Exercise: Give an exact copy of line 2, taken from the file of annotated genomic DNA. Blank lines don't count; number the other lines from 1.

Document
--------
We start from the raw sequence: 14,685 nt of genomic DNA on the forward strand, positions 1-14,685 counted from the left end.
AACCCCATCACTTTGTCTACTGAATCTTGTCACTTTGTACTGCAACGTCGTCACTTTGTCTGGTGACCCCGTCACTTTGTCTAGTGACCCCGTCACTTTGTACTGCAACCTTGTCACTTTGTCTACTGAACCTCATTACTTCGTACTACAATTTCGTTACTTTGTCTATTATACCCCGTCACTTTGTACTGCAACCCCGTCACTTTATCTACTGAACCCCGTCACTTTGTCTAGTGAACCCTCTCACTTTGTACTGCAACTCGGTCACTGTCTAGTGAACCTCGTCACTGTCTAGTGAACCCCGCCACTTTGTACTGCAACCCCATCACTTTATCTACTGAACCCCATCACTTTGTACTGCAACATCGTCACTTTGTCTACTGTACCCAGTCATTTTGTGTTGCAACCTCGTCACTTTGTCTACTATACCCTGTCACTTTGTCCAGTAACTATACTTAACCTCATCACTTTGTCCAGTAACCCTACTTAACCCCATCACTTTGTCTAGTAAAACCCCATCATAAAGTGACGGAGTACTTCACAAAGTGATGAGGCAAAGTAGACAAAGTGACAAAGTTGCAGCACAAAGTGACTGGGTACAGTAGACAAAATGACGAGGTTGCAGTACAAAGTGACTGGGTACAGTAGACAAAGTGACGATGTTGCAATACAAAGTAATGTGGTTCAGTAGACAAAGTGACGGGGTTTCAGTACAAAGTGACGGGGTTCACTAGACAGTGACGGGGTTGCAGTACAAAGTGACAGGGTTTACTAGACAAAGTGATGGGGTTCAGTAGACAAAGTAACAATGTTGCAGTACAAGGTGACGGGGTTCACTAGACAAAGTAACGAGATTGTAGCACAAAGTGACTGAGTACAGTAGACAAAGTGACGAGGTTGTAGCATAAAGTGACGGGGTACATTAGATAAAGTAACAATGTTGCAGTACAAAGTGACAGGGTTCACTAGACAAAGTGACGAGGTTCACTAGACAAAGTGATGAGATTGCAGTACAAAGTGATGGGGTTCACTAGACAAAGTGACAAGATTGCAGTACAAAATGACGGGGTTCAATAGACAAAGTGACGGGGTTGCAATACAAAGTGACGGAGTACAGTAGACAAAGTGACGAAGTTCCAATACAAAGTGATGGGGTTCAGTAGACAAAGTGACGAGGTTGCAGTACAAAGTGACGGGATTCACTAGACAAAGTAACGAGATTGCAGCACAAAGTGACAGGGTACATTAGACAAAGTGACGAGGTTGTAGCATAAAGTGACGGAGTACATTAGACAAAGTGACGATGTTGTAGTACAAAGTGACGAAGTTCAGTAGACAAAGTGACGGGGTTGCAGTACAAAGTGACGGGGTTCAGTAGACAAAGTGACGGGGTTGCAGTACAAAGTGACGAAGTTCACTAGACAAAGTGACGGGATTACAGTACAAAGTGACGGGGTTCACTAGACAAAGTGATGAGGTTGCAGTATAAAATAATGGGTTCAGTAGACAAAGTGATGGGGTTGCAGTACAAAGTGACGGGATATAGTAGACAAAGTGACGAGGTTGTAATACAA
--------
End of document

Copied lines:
AACCCCATCACTTTGTCTACTGAATCTTGTCACTTTGTACTGCAACGTCGTCACTTTGTCTGGTGACCCCGTCACTTTGTCTAGTGACCCCGTCACTTTGTACTGCAACCTTGTCACTTTGTCTACTGAACCTCATTACTTCGTACTACAATTTCGTTACTTTGTCTATTATACCCCGTCACTTTGTACTGCAACCCCGTCACTTTATCTACTGAACCCCGTCACTTTGTCTAGTGAACCCTCTCACTTTGTACTGCAACTCGGTCACTGTCTAGTGAACCTCGTCACTGTCTAGTGAACCCCGCCACTTTGTACTGCAACCCCATCACTTTATCTACTGAACCCCATCACTTTGTACTGCAACATCGTCACTTTGTCTACTGTACCCAGTCATTTTGTGTTGCAACCTCGTCACTTTGTCTACTATACCCTGTCACTTTGTCCAGTAACTATACTTAACCTCATCACTTTGTCCAGTAACCCTACTTAACCCCATCACTTTGTCTAGTAAAACCCCATCATAAAGTGACGGAGTACTTCACAAAGTGATGAGGCAAAGTAGACAAAGTGACAAAGTTGCAGCACAAAGTGACTGGGTACAGTAGACAAAATGACGAGGTTGCAGTACAAAGTGACTGGGTACAGTAGACAAAGTGACGATGTTGCAATACAAAGTAATGTGGTTCAGTAGACAAAGTGACGGGGTTTCAGTACAAAGTGACGGGGTTCACTAGACAGTGACGGGGTTGCAGTACAAAGTGACAGGGTTTACTAGACAAAGTGATGGGGTTCAGTAGACAAAGTAACAATGTTGCAGTACAAGGTGACGGGGTTCACTAGACAAAGTAACGAGATTGTAGCACAAAGTGACTGAGTACAGTAGACAAAGTGACGAGGTTGTAGCATAAAGTGACGGGGTACATTAGATAAAGTAACAATGTTGCAGTACAAAGTGACAGGGTTCACTAGACAAAGTGACGAGGTTCACTAGACAAAGTGATGAGATTGCAGTACAAAGTGATGGGGTTCACTAGACAAAGTGACAAGATTGCAGTACAAAATGACGGGGTTCAATAGACAAAGTGACGGGGTTGCAATACAAAGTGACGGAGTACAGTAGACAAAGTGACGAAGTTCCAATACAAAGTGATGGGGTTCAGTAGACAAAGTGACGAGGTTGCAGTACAAAGTGACGGGATTCACTAGACAAAGTAACGAGATTGCAGCACAAAGTGACAGGGTACATTAGACAAAGTGACGAGGTTGTAGCATAAAGTGACGGAGTACATTAGACAAAGTGACGATGTTGTAGTACAAAGTGACGAAGTTCAGTAGACAAAGTGACGGGGTTGCAGTACAAAGTGACGGGGTTCAGTAGACAAAGTGACGGGGTTGCAGTACAAAGTGACGAAGTTCACTAGACAAAGTGACGGGATTACAGTACAAAGTGACGGGGTTCACTAGACAAAGTGATGAGGTTGCAGTATAAAATAATGGGTTCAGTAGACAAAGTGATGGGGTTGCAGTACAAAGTGACGGGATATAGTAGACAAAGTGACGAGGTTGTAATACAA